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Students Receiving Free and Reduced Meals: From Nested Donuts to an Icon Array

Dec 12th, 2018 / Data Visualization, Presentations / , , , , , , , , , ,

Are you trying to tell a story with your data? Data visualization doesn’t have to be complicated. In fact, some of my favorite visualizations are actually quite simple. In this post, let’s transform an inaccurate, story-less visualization into an accurate, engaging visualization that gets straight to the point.

I recently partnered with a school system to visualize data about the percentage of their students who quality for free or reduced-price meals. In the United States, Free and Reduced Meals (a.k.a. FARMs) is basically how we measure poverty in schools. The more students who are eligible for free lunch (based on their family’s income), the more students who are low-income.



Here’s the before version. They wanted to compare one of the schools to the district as a whole. The nested design almost made sense because it almost easily allows us to compare the school and district. But the concentric circles throw off the proportions. Do you see the magenta segments? The outer ring is larger than the inner ring, so the outer five percent is incorrectly larger than the inner five percent. Oops!



Let’s look at three possible ways to better tell our story.

Stacked Columns

Here’s my first attempt. At the very least, we need to transform our circles into rectangles.

For all of these makeovers, I selected two colors: one color for the district and another color for the school. I also made the District and School text stand out in a large font size. You would use your own branded colors and fonts, not mine.

My Former Researcher Brain loves stacked charts. Researchy types like me tend to default to this layout. I’m not sure why… just because we’re used to stacked charts?

There’s nothing inherently wrong with stacked charts. They just tend to be overused. Even though I design data visualizations for a living, I still can’t shake my Former Researcher tendencies, and I tend to draft reports with way too many bar charts. As I’m editing my own work, I look for places where I can swap out my overused bar chart for another chart type. I don’t include variety just for variety’s sake. I look for places where the chart’s messaging might be clearer through another chart type.


Waffle Charts

Another option is a waffle chart, like these two waffles. Waffles contain 100 little squares. They’re like square pie charts.

This approach almost works. I like it, but I don’t love it. I’m not in love with the labels. I tried creating text boxes for each of the segments—e.g., 27% free meals or 5% reduced meals—but it was impossible to arrange the text boxes on top of the waffle without looking cluttered or busy. Then, I moved the text boxes to the top of the graph, where they are now… but the viewers have to zig-zag their eyes back and forth between the words and the squares. Good. But not great.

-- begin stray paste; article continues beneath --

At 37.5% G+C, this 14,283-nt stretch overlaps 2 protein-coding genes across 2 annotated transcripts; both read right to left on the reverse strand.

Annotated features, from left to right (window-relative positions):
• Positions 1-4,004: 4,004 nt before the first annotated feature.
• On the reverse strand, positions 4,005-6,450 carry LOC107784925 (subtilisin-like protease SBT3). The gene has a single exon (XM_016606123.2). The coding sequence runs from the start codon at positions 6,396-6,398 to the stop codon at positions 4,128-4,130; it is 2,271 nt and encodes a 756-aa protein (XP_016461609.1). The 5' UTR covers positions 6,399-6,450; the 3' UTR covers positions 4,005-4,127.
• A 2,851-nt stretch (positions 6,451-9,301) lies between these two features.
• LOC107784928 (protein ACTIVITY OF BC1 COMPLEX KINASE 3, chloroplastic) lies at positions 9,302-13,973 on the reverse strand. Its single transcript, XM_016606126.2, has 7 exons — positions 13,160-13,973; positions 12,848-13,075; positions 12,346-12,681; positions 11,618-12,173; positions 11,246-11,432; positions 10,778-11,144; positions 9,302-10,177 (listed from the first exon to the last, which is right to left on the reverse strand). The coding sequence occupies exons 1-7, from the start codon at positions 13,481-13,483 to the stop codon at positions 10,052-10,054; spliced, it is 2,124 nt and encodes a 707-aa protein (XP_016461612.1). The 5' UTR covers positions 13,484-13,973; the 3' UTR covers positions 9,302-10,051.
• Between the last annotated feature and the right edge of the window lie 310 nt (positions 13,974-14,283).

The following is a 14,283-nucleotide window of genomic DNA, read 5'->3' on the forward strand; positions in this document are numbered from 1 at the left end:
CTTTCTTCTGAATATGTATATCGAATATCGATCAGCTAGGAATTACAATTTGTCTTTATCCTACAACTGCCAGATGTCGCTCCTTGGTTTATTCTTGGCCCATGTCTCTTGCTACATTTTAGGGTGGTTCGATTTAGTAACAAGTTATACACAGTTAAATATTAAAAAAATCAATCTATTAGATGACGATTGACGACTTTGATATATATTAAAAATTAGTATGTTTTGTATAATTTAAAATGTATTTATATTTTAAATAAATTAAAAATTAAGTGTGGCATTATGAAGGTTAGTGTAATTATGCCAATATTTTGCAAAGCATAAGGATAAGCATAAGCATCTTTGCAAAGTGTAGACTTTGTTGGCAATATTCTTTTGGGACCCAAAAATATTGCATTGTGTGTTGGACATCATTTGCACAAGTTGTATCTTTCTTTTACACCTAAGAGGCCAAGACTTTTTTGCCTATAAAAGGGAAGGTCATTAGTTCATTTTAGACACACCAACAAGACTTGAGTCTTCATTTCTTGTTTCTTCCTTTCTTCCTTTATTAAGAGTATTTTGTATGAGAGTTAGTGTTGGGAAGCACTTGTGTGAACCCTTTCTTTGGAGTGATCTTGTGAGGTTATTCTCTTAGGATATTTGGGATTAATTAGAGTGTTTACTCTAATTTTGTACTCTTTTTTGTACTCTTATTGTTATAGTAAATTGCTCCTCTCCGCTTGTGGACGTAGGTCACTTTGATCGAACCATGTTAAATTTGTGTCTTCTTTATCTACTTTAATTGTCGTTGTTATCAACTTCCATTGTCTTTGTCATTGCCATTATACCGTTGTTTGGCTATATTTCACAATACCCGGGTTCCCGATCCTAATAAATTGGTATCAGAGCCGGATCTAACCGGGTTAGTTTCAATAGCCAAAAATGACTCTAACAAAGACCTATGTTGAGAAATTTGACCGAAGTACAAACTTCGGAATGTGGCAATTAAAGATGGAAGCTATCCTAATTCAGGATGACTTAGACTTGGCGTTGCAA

Icon Arrays

Or, go big-picture with icon arrays. I love this approach, and the school district did, too.

In this icon array, we intentionally collapsed the categories—we combined free and reduced into a single category—to focus on big patterns so that our audience wouldn’t get lost in the weeds.

We also intentionally transformed the percentages into whole numbers, which is a better approach for non-data people (i.e., regular people who don’t stare at spreadsheets all day). Whole numbers are a lower numeracy level than percentages, so more people will understand the information.

And we intentionally focused on small numbers—3 in 10 students instead of 30 in 100 students—so that the numbers feel more tangible.

Want to try icon arrays yourself? A heads up: You must be comfortable with rounding. Thirty-two percent of students in the district qualified for free or reduced meals, but I rounded that 32 down to 30. I don’t suggest coloring-in part of an icon. Partially-colored icons can get confusing, especially if you’re using those little people icons.

Icon arrays shine when you need an at-a-glance overview. For example, you might use icon arrays for slideshows or executive summaries. You can save the nuanced stacked columns or waffles for the body of the report.

This isn’t an exhaustive list of options. What additional designs can you come up with?


Bonus: Download the Materials

Want to explore how I made these visuals? Download the slides and use them however you’d like.

Download the Slides


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